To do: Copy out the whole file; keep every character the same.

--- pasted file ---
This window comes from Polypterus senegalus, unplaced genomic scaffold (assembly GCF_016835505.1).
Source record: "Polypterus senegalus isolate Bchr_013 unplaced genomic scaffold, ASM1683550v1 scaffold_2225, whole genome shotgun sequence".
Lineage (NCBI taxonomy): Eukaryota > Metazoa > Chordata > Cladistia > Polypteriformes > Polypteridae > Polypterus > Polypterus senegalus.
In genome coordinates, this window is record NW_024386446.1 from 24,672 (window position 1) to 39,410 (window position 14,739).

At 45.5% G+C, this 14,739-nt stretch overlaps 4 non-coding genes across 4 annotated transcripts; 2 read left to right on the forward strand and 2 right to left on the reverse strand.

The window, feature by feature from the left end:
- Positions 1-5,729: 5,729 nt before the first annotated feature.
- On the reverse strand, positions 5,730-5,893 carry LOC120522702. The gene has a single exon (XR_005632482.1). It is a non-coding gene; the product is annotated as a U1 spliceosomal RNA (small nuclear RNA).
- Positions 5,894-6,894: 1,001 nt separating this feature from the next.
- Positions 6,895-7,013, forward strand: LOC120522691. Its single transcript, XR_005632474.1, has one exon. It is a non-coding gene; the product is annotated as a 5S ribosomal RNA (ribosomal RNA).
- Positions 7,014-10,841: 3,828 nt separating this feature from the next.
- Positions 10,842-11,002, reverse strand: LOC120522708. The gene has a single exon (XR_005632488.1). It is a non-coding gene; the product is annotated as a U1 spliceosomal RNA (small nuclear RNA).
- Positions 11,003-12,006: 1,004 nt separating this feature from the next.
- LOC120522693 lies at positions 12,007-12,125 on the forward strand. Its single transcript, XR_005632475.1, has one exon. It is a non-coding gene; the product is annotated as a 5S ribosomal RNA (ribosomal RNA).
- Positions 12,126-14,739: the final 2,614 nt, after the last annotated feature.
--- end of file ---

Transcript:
This window comes from Polypterus senegalus, unplaced genomic scaffold (assembly GCF_016835505.1).
Source record: "Polypterus senegalus isolate Bchr_013 unplaced genomic scaffold, ASM1683550v1 scaffold_2225, whole genome shotgun sequence".
Lineage (NCBI taxonomy): Eukaryota > Metazoa > Chordata > Cladistia > Polypteriformes > Polypteridae > Polypterus > Polypterus senegalus.
In genome coordinates, this window is record NW_024386446.1 from 24,672 (window position 1) to 39,410 (window position 14,739).

At 45.5% G+C, this 14,739-nt stretch overlaps 4 non-coding genes across 4 annotated transcripts; 2 read left to right on the forward strand and 2 right to left on the reverse strand.

The window, feature by feature from the left end:
- Positions 1-5,729: 5,729 nt before the first annotated feature.
- On the reverse strand, positions 5,730-5,893 carry LOC120522702. The gene has a single exon (XR_005632482.1). It is a non-coding gene; the product is annotated as a U1 spliceosomal RNA (small nuclear RNA).
- Positions 5,894-6,894: 1,001 nt separating this feature from the next.
- Positions 6,895-7,013, forward strand: LOC120522691. Its single transcript, XR_005632474.1, has one exon. It is a non-coding gene; the product is annotated as a 5S ribosomal RNA (ribosomal RNA).
- Positions 7,014-10,841: 3,828 nt separating this feature from the next.
- Positions 10,842-11,002, reverse strand: LOC120522708. The gene has a single exon (XR_005632488.1). It is a non-coding gene; the product is annotated as a U1 spliceosomal RNA (small nuclear RNA).
- Positions 11,003-12,006: 1,004 nt separating this feature from the next.
- LOC120522693 lies at positions 12,007-12,125 on the forward strand. Its single transcript, XR_005632475.1, has one exon. It is a non-coding gene; the product is annotated as a 5S ribosomal RNA (ribosomal RNA).
- Positions 12,126-14,739: the final 2,614 nt, after the last annotated feature.